Union pushes for private school staff’s right to disconnect

Union pushes for private school staff’s right to disconnect

In February this year, the Federal Government passed a law granting employees the right to disconnect from work communication after hours. For overworked school teachers across Australia, this legislation marked a welcome step towards restoring a work-life balance that has for so long seemed almost non-existent.

The new right for employees to disconnect after working hours comes into effect on 26 Augus, and a year later for businesses with fewer than 15 employees.

In a news conference, Prime Minister Anthony Albanese welcomed the passage of the ‘Fair Work Legislation Amendment (Closing Loopholes No. 2) Bill 2023’, saying “someone who is not being paid 24 hours a day shouldn’t be penalised if they’re not online and available 24 hours a day”.

However, the Independent Education Union of Australia NSW/ACT Branch claims employer groups are pushing to limit the right to disconnect for teachers and support staff in independent schools.


The union, which represents more than 32,000 teachers and support, professional and operational staff in independent schools, says teachers and school staff are already carrying heavy workloads and they need the same right to disconnect as other working people.

“Of course, we recognise that overnight excursions and camps, Saturday sport and boarding house supervision are an essential part of life in many independent schools, and staff need to be available for these times and activities,” the union’s Branch Secretary, Carol Matthews, said.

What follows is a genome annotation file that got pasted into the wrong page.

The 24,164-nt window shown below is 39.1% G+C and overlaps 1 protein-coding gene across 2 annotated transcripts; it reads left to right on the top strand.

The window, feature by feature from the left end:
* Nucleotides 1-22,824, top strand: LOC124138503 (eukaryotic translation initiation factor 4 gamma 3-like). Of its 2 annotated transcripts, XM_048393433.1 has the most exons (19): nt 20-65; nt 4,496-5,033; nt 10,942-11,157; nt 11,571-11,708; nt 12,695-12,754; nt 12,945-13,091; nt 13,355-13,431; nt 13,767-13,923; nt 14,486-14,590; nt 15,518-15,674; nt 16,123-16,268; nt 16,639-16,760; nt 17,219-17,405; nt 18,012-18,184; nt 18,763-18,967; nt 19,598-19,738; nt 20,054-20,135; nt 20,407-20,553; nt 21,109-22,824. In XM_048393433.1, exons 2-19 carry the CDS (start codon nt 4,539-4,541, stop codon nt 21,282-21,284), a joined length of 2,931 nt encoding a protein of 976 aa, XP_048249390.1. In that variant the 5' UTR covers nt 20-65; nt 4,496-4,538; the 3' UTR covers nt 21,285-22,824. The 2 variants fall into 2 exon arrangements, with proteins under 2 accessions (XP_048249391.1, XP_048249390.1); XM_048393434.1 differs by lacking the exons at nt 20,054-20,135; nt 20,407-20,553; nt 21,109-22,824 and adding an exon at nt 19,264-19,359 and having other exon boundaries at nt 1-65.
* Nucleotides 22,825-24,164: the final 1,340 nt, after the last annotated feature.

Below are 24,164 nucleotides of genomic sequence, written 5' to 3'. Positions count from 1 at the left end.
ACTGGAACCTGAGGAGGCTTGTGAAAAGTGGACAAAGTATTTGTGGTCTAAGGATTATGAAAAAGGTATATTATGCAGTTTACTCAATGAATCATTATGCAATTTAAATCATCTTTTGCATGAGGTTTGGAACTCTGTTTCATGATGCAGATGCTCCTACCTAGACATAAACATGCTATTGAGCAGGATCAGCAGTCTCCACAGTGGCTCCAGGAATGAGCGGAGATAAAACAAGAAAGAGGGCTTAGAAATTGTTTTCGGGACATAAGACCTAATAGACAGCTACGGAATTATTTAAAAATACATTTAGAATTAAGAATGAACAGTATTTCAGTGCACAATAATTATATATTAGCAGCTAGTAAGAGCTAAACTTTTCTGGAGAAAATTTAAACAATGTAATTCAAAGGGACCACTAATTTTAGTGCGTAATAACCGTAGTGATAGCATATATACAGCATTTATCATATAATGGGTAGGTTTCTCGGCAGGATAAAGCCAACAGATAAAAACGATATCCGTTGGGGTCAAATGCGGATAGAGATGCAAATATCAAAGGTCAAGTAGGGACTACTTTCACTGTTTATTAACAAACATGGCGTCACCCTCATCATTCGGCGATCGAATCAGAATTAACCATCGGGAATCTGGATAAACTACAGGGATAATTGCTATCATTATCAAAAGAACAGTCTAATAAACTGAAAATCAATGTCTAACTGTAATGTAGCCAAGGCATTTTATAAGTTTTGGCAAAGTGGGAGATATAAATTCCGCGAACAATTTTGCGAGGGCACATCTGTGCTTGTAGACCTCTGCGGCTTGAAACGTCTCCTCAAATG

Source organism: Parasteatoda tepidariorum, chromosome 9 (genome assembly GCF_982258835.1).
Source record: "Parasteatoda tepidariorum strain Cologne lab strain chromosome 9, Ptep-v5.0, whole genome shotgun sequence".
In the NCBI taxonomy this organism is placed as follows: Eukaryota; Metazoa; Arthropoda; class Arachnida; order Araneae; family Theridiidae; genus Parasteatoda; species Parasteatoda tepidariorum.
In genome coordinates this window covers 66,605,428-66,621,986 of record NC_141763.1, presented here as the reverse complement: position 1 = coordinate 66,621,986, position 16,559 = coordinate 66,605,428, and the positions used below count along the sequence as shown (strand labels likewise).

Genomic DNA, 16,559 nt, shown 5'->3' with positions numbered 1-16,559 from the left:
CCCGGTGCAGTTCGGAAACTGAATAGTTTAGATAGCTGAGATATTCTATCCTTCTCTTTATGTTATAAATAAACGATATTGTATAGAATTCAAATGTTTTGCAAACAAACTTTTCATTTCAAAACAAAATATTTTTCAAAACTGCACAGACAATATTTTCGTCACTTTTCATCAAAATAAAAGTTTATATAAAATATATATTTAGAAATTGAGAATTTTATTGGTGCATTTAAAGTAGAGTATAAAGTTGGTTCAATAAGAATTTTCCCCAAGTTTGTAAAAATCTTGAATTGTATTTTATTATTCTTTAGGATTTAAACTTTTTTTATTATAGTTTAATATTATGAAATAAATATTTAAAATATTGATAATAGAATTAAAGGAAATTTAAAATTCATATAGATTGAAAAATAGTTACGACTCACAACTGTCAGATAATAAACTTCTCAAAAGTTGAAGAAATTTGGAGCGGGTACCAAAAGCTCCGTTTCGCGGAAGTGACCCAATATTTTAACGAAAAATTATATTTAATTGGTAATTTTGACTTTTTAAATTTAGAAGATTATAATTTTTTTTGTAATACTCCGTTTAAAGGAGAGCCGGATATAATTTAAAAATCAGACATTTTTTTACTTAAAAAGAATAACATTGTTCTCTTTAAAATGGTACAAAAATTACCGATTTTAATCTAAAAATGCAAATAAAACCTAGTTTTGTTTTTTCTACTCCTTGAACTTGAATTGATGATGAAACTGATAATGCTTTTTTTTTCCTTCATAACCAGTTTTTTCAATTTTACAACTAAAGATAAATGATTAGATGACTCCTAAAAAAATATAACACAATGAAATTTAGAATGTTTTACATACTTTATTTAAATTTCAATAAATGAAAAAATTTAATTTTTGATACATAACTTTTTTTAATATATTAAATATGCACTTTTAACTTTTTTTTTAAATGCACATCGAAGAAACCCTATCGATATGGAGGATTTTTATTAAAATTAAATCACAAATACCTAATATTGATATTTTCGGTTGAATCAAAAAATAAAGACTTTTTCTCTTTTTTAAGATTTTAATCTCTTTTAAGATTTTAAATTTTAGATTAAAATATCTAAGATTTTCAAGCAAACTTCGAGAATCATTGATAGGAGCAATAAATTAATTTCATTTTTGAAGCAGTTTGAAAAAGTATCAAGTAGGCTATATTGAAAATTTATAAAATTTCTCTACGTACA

“But teachers and school staff also have the right to downtime and are still entitled to the legislated right to disconnect when they are not performing an allocated or rostered duty.”

Matthews said that the AIS’ call for school staff not to have this right is “unreasonable”.

“School staff should not be required to be on call at 8pm on a weeknight if a parent or student wishes to contact them,” she said.

“We are happy to discuss clearly identified exceptions, but the new right to disconnect was designed to allow all working people family and leisure time free from work demands and interruptions, and teachers and school staff are no exception.”

The Association of Independent Schools CEO Margery Evans said the AISs’ joint submission recognises the importance of personal time away from work-related activities.  

"The submission does not oppose an employee’s right to disconnect outside of working hours," Evans told The Educator. 

"The submission requests that the Fair Work Commission maintain the flexibility currently provided by the Educational Services modern awards, considering the operational needs of Independent schools and their duty of care obligations towards staff and students in their care, for example, to supervise co-curricular activities, overnight school trips or provide pastoral care in the event of a school tragedy."